Olympic gold medalist Michael Phelps honors Vermillion, Sioux Falls students

WASHINGTON, D.C. – South Dakota's top two youth volunteers of 2017 were honored by an Olympic gold medalist in the nation’s capital Sunday night for their volunteer service.

Sixteen-year-old Anneliese Taggart of Vermillion and 13-year-old Donnie Stoltz of Sioux Falls received the recognition during the 22nd annual presentation of The Prudential Spirit of Community Awards in Washington, D.C.

Taggart and Stoltz, along with 100 other top youth volunteers from across the country, each received $1,000 awards and personal congratulations from Michael Phelps at an award ceremony and gala dinner reception held at the Smithsonian’s National Museum of Natural History.

The Prudential Spirit of Community Awards program, sponsored by Prudential Financial in partnership with the National Association of Secondary School Principals (NASSP), named Taggart and Stoltz South Dakota's top high school and middle level youth volunteers in February.

In addition to their cash awards, they each received an engraved silver medallion and an all-expense-paid trip with a parent to Washington, D.C., for four days of recognition events.

Taggart, a junior at Vermillion High School, started a free gymnastics class for children with special needs in her community. She had been a gymnast for 10 years and a gymnastics instructor for the Vermillion Parks & Recreation Department since 2014 when her cousin, who has Down syndrome, came to visit her at work one day.

He immediately wanted to try what he saw her students doing, and soon mastered a forward roll.

“I will never forget that day,” Taggart said. “He opened my eyes to the joy that children with special needs experience in the gymnastics room.”

She immediately felt a calling to spread that joy. She met with special education teachers at local elementary schools to discuss the idea of a special gymnastics class, developed a plan and schedule for the class, and sent letters to the parents of every special ed student in her school district.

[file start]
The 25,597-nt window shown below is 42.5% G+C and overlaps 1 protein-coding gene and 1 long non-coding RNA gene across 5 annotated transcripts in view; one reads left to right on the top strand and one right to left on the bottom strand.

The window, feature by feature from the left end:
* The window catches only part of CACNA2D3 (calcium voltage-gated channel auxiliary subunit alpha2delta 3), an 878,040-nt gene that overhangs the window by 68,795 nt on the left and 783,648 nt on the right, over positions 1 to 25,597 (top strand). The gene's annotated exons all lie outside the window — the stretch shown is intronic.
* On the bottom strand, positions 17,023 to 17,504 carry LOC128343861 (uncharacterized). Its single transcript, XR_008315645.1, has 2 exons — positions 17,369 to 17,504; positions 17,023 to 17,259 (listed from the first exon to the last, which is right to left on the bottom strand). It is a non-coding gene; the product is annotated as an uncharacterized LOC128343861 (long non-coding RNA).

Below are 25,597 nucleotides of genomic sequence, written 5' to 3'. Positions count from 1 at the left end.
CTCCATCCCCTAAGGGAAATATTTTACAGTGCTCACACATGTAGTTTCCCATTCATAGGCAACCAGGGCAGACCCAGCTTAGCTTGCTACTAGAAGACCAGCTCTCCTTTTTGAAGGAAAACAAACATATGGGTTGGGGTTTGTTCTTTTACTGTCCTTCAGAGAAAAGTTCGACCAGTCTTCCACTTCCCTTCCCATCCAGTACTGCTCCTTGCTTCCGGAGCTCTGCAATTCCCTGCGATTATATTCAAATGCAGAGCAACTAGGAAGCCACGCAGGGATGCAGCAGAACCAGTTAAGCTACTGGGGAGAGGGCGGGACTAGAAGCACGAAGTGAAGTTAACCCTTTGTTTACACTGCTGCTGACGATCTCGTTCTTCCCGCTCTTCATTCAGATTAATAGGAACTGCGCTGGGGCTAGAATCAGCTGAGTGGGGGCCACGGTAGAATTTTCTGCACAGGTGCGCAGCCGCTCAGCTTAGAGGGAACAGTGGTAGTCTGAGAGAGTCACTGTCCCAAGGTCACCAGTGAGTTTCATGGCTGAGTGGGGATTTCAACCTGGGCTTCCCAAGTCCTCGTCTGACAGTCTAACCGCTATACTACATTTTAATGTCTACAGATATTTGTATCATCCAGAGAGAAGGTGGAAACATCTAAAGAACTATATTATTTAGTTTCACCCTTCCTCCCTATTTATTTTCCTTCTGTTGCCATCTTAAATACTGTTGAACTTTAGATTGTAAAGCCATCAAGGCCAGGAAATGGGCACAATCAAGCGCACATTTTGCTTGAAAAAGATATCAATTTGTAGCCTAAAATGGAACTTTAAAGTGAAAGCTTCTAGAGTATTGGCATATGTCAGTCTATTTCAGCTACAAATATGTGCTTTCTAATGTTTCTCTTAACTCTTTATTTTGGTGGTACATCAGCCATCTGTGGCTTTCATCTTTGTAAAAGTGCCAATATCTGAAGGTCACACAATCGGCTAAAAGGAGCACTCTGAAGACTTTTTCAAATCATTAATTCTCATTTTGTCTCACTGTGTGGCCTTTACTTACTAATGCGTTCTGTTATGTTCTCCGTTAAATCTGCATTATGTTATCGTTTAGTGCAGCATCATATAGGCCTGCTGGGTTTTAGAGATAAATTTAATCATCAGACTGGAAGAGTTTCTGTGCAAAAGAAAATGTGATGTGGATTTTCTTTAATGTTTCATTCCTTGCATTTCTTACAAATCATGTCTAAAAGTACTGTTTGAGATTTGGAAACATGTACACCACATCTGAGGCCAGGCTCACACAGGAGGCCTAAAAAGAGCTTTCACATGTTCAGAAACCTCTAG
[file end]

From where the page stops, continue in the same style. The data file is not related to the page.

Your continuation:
Stoltz, a seventh-grader at Patrick Henry Middle School, has collected sports equipment for more than 100 children in need, and undertaken a variety of other volunteer projects to help those who are struggling in his community.

When he was eight years old, Stoltz saw a TV news story about a man who gave small amounts of money to strangers who needed help.

“I thought that was really cool,” he said. “So I turned to my mom and said ‘We should do that, too.’”

Since then, Stoltz has recruited friends to help him pack meals for hungry kids, collect clothes for a domestic abuse shelter, provide toys and books to homeless children, gather Halloween costumes for Native American youngsters, and raise money to rebuild a burned playground.

But his biggest endeavor is an ongoing drive to collect gently used athletic shoes and sports equipment for kids whose families cannot afford to buy them.

Stoltz holds two collection events a year, and solicits donations through a Facebook page. He then distributes his sporting goods directly to kids and through local charities.

“I think it’s important so that kids can be active and healthy, and so that they can make more friends through sports,” he said.

Youth volunteers in grades 5-12 were invited to apply for 2017 Prudential Spirit of Community Awards last fall through schools, Girl Scout councils, county 4-H organizations, American Red Cross chapters, YMCAs and affiliates of the HandsOn Network. More than 31,000 middle level and high school students nationwide participated in this year’s program.



 
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